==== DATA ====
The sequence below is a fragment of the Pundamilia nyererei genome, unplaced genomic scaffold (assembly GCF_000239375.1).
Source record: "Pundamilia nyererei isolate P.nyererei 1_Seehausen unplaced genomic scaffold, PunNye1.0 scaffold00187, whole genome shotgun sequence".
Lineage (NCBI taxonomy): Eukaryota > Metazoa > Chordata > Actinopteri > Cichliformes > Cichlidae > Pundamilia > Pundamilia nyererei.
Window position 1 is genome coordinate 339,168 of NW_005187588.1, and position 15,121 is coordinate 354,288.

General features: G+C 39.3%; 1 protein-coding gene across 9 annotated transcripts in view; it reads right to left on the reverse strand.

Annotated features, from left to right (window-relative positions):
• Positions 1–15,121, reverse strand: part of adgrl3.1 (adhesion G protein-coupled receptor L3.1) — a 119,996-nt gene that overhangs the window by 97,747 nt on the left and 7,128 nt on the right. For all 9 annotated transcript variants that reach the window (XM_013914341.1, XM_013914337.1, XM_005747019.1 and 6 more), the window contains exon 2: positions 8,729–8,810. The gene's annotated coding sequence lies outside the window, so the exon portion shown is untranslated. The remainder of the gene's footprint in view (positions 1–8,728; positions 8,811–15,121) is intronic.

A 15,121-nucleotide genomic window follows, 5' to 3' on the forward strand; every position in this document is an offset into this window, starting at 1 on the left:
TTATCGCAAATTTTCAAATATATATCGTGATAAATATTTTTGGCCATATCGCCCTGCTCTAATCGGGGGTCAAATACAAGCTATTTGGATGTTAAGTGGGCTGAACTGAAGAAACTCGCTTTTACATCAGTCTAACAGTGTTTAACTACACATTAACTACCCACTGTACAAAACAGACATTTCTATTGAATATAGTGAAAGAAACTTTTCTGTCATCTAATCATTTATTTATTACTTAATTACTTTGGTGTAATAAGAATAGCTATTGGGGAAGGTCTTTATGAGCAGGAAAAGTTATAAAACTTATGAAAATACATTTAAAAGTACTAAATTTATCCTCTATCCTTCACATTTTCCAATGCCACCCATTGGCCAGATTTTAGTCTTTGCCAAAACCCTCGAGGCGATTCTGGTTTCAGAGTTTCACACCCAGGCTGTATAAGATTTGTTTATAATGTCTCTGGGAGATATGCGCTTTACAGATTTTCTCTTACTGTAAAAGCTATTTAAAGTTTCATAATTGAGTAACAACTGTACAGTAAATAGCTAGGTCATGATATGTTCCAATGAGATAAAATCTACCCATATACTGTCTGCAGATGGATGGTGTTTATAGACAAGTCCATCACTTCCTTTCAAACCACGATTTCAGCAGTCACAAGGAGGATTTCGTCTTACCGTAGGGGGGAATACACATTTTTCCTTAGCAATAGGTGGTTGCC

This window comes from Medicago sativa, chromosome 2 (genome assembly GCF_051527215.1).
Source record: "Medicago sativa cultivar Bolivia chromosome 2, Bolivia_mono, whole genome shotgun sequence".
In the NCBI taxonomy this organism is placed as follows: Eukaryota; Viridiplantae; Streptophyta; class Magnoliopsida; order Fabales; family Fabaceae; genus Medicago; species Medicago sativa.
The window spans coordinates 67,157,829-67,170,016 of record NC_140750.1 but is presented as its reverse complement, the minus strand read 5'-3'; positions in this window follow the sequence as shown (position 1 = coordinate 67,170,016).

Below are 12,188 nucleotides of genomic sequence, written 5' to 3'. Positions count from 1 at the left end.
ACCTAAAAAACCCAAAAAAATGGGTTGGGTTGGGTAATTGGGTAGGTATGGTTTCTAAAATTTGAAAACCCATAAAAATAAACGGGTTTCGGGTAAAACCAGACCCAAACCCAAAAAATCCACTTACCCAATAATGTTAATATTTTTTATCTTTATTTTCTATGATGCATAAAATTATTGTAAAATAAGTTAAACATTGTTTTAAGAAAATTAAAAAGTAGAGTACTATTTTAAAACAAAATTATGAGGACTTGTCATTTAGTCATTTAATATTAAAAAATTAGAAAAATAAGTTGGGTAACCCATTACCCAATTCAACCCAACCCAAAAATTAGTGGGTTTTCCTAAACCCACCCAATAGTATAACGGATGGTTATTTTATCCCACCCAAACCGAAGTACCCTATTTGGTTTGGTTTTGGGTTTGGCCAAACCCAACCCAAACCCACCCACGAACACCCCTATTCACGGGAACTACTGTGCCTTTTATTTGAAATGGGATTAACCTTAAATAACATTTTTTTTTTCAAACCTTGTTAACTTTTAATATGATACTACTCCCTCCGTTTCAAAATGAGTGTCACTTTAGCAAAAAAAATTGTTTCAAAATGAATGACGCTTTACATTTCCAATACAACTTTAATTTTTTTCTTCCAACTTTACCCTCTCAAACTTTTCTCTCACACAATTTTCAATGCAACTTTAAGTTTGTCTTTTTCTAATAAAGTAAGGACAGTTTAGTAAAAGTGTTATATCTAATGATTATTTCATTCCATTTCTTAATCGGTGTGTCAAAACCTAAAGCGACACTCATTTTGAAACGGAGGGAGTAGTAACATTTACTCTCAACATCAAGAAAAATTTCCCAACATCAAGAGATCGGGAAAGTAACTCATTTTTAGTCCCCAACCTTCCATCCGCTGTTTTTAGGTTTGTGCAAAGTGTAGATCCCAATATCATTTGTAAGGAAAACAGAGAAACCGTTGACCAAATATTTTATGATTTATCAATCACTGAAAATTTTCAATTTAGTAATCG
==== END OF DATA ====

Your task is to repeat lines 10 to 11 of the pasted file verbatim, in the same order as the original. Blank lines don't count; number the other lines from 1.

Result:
This window comes from Medicago sativa, chromosome 2 (genome assembly GCF_051527215.1).
Source record: "Medicago sativa cultivar Bolivia chromosome 2, Bolivia_mono, whole genome shotgun sequence".